Forensics expert takes crime fighting hi-tech

East African Data Handlers Managing Director George Njoroge during the interview in his office last week. [Photo: Collins Kweyu/standard]

It is getting harder and harder for people with dubious intent to cover their tracks, as investigative equipment goes hi-tech.

No longer just the stuff of television shows, these gizmos are now taking pride of place in Kenyan investigations.

Mr George Njoroge, a forensics expert and the managing director of East African Data Handlers, is among those making this possible.

For instance, his data recovery firm was recently hired to investigate a case where a fired bank employee sent alarming messages to clients, telling them to withdraw their deposits because the institution was allegedly going under.

Extracting data

“In this particular situation, we had to trace who sent the message, from what machine and on what date. We successfully nailed the culprit,” he said.

Since it was established two years ago, the firm has taken on hundreds of cases from individuals, institutions and even the police.

“The field of forensics is very wide, but we specialise in computer forensics, which is used for solving fraud in banking institutions and other corporates,” said Mr Njoroge, who is in his 30s.

“In computer forensics, there are two divisions: computer and mobile forensics.”

Mobile forensics deals with extracting data from mobile devices, including mobile phones and tablets. This comes in handy when such devices are recovered from a crime scene or found on criminals.

“You also use mobile forensics when you want to find out the identity of somebody who has insulted or threatened you through a text message or phone call,” Njoroge said.

“The biggest case at the moment where mobile forensics has been used to present evidence and allude intent is the Oscar Pistorius murder case in South Africa. Mobile forensics has been used to show all the messages he exchanged with his late girlfriend.”

Divorce proceedings

Using mobile forensics, one can extract information from a cellphone’s entire active lifespan, which enables investigators follow a trail of exchanges to build a case.

“We have handled many situations in divorce proceedings where one spouse gets a court order to carry out a forensic audit on the other’s phone to prove unfaithfulness.”

The relevance of the technology, Njoroge said, is its ability to present evidence that is beyond reasonable doubt, reducing the chances of imprisoning innocent people.

“On the other hand, computer forensics is about computer fraud, or cybercrime, including stealing property or information from organisations.

“For instance, when investigating bombing suspects, one can use computer forensics to see what websites they had been visiting on their computers or mobile devices. If they had been looking up how to make bombs, then this is incriminating evidence.”

One of the biggest fallacies some people believe is that they can hide behind a false email or social media account and abuse or malign people.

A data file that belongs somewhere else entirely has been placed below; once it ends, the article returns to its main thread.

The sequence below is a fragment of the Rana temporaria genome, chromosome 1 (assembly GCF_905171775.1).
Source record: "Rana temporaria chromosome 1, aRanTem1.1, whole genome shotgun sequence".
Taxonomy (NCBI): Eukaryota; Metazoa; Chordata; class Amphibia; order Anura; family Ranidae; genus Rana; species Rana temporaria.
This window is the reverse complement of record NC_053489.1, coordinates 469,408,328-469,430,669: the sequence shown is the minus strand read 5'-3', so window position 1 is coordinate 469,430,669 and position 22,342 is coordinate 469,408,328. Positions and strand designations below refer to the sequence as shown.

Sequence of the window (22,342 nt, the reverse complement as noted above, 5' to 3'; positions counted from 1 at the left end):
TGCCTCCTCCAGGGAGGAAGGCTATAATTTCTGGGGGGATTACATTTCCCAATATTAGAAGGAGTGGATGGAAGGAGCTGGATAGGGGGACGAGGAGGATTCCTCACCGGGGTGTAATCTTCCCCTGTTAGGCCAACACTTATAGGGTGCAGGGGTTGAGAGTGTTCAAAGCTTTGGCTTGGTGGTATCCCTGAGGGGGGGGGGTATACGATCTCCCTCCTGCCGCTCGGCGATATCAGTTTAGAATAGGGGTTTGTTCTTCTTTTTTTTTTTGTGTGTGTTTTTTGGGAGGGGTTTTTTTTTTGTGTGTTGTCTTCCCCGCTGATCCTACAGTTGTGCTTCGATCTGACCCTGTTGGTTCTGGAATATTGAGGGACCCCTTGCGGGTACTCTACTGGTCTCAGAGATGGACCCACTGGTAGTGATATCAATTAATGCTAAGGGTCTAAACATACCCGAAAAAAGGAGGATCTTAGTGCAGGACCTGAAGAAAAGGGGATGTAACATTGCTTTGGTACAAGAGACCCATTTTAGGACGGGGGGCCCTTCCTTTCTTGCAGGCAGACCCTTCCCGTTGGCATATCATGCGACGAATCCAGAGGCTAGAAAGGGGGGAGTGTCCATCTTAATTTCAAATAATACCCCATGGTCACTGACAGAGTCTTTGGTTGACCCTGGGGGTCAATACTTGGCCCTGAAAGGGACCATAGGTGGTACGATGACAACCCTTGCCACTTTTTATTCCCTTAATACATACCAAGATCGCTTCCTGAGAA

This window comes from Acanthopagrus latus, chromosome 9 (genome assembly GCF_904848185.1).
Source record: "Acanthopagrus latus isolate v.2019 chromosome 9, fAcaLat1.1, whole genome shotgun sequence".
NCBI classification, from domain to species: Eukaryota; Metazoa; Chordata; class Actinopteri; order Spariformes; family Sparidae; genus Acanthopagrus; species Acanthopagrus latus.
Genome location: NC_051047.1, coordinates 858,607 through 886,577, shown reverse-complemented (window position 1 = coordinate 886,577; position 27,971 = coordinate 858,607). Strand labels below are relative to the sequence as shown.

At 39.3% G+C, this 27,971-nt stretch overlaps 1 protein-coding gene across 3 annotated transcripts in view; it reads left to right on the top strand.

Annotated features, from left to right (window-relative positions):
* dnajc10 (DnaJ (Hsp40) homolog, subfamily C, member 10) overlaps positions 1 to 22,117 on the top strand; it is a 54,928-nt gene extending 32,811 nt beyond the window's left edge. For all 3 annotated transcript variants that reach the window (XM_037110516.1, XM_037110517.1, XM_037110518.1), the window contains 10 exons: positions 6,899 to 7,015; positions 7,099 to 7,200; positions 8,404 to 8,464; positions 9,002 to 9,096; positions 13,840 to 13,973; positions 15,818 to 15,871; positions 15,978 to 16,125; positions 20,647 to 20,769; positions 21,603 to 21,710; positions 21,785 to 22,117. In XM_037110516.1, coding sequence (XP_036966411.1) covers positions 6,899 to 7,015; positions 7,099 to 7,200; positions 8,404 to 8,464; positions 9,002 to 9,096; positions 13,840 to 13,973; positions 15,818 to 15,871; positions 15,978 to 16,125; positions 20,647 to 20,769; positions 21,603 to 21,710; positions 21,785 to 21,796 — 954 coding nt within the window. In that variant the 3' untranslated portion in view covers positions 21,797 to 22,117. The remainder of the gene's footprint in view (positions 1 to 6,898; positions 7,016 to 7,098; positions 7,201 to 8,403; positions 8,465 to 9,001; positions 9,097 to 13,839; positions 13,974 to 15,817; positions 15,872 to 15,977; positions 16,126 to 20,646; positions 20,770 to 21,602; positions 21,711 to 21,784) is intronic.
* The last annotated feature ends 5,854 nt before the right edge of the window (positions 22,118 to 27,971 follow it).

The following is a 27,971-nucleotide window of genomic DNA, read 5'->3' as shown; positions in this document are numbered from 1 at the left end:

“Currently, we are dealing with more than 15 such cases. Our job in these situations is to use computer forensics to try and establish who created the email or Facebook account, where it was created, how the Internet was accessed, what machine was used, what its IP [Internet protocol] address is. Our success rate in such cases is almost 100 per cent.”

So how lucrative is the computer forensics business?

“The lowest we charge is Sh150,000, while the highest ranges between Sh8 million and Sh9 million,” said Njoroge.

“This is not a bad business given the fact that the jobs take between one week and three months to complete. For instance, investigating an abusive email can take a few weeks, while retrieving data from a smashed phone might take a month or two.”

One of the more public cases the company has handled is the death of Ms Mercy Keino, a university student who lost her life under unclear circumstances after she attended a private party in one of the city’s suburbs. East African Data Handlers was called in to forensically extract a video from the scene Ms Keino was found, which was used in the inquest.

“Being the only company offering this service in this part of the world, we can say it’s a growth market and it will eventually become bigger as time goes by,” the Russia-trained Njoroge said.

“We are also currently the only company in Africa that does mobile chip forensics, where we use the chips from a completely destroyed phone, maybe from a bomb scene, to extract evidential data for use in a court of law or for investigations or other purposes.”

The challenges

However, it has not all been smooth sailing. The biggest challenge his firm faced in its early days was the lack of a legal framework governing cyber evidence, which made its admissibility in court difficult. But these laws are now in place.

Njoroge said a well-equipped forensics laboratory in Kenya would be great for the country as more crimes would be solved since the police would present watertight evidence in court.

“Forensic evidence is bullet proof and beyond reasonable doubt,” he said, adding that in the last two years, more than 100 cases have been prosecuted from evidence his firm has provided.

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